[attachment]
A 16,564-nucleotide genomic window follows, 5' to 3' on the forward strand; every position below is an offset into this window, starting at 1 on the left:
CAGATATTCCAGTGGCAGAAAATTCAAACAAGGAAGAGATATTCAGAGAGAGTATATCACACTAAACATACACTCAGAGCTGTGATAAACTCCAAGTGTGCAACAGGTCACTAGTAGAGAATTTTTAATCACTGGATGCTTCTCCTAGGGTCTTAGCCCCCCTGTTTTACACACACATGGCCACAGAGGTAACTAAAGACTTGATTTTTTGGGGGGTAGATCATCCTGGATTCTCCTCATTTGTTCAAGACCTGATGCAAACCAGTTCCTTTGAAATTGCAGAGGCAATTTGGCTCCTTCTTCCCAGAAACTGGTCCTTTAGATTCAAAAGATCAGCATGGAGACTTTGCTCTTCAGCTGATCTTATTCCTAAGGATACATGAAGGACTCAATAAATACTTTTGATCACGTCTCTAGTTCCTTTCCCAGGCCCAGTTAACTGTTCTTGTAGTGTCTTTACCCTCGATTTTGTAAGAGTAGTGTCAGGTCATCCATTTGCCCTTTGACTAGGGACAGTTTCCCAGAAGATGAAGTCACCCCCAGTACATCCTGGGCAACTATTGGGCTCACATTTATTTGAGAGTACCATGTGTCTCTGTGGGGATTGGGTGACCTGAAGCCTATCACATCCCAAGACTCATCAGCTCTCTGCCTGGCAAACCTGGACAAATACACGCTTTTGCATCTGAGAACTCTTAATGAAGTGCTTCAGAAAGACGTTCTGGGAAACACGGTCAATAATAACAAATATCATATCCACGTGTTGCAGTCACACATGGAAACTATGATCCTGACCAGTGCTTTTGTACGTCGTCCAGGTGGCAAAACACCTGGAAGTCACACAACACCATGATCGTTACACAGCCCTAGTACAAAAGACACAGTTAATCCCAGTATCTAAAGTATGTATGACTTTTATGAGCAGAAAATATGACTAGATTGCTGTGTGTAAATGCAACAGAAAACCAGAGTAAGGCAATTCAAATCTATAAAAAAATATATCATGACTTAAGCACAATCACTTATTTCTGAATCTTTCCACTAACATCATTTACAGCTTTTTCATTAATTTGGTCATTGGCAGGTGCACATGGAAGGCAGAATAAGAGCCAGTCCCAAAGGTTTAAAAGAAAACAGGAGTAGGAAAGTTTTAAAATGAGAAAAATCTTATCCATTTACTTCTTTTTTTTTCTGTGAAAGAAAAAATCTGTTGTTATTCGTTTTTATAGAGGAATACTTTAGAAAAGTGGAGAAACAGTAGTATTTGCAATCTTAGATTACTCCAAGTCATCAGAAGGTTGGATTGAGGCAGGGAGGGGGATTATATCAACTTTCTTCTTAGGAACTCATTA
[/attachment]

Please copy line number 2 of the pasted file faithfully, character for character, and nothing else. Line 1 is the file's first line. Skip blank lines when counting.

CAGATATTCCAGTGGCAGAAAATTCAAACAAGGAAGAGATATTCAGAGAGAGTATATCACACTAAACATACACTCAGAGCTGTGATAAACTCCAAGTGTGCAACAGGTCACTAGTAGAGAATTTTTAATCACTGGATGCTTCTCCTAGGGTCTTAGCCCCCCTGTTTTACACACACATGGCCACAGAGGTAACTAAAGACTTGATTTTTTGGGGGGTAGATCATCCTGGATTCTCCTCATTTGTTCAAGACCTGATGCAAACCAGTTCCTTTGAAATTGCAGAGGCAATTTGGCTCCTTCTTCCCAGAAACTGGTCCTTTAGATTCAAAAGATCAGCATGGAGACTTTGCTCTTCAGCTGATCTTATTCCTAAGGATACATGAAGGACTCAATAAATACTTTTGATCACGTCTCTAGTTCCTTTCCCAGGCCCAGTTAACTGTTCTTGTAGTGTCTTTACCCTCGATTTTGTAAGAGTAGTGTCAGGTCATCCATTTGCCCTTTGACTAGGGACAGTTTCCCAGAAGATGAAGTCACCCCCAGTACATCCTGGGCAACTATTGGGCTCACATTTATTTGAGAGTACCATGTGTCTCTGTGGGGATTGGGTGACCTGAAGCCTATCACATCCCAAGACTCATCAGCTCTCTGCCTGGCAAACCTGGACAAATACACGCTTTTGCATCTGAGAACTCTTAATGAAGTGCTTCAGAAAGACGTTCTGGGAAACACGGTCAATAATAACAAATATCATATCCACGTGTTGCAGTCACACATGGAAACTATGATCCTGACCAGTGCTTTTGTACGTCGTCCAGGTGGCAAAACACCTGGAAGTCACACAACACCATGATCGTTACACAGCCCTAGTACAAAAGACACAGTTAATCCCAGTATCTAAAGTATGTATGACTTTTATGAGCAGAAAATATGACTAGATTGCTGTGTGTAAATGCAACAGAAAACCAGAGTAAGGCAATTCAAATCTATAAAAAAATATATCATGACTTAAGCACAATCACTTATTTCTGAATCTTTCCACTAACATCATTTACAGCTTTTTCATTAATTTGGTCATTGGCAGGTGCACATGGAAGGCAGAATAAGAGCCAGTCCCAAAGGTTTAAAAGAAAACAGGAGTAGGAAAGTTTTAAAATGAGAAAAATCTTATCCATTTACTTCTTTTTTTTTCTGTGAAAGAAAAAATCTGTTGTTATTCGTTTTTATAGAGGAATACTTTAGAAAAGTGGAGAAACAGTAGTATTTGCAATCTTAGATTACTCCAAGTCATCAGAAGGTTGGATTGAGGCAGGGAGGGGGATTATATCAACTTTCTTCTTAGGAACTCATTA